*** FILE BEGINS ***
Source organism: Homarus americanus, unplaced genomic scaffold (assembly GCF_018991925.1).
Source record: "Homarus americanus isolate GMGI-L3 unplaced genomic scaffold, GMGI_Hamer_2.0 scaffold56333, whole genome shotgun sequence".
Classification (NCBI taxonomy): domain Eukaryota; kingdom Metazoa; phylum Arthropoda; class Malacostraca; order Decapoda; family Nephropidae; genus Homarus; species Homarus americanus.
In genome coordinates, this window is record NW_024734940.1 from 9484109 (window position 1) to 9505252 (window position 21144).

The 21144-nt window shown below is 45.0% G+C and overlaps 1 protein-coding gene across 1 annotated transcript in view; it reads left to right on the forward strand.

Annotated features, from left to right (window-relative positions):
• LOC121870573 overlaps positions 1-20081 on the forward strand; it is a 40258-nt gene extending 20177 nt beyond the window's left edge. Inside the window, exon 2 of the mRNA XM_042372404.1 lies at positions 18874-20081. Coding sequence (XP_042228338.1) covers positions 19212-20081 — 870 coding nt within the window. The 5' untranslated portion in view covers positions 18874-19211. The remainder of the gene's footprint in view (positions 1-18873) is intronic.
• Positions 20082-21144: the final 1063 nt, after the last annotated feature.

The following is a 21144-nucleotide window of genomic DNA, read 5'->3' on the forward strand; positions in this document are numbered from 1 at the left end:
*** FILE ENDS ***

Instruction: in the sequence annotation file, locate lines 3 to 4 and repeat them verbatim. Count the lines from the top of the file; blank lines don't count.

Classification (NCBI taxonomy): domain Eukaryota; kingdom Metazoa; phylum Arthropoda; class Malacostraca; order Decapoda; family Nephropidae; genus Homarus; species Homarus americanus.
In genome coordinates, this window is record NW_024734940.1 from 9484109 (window position 1) to 9505252 (window position 21144).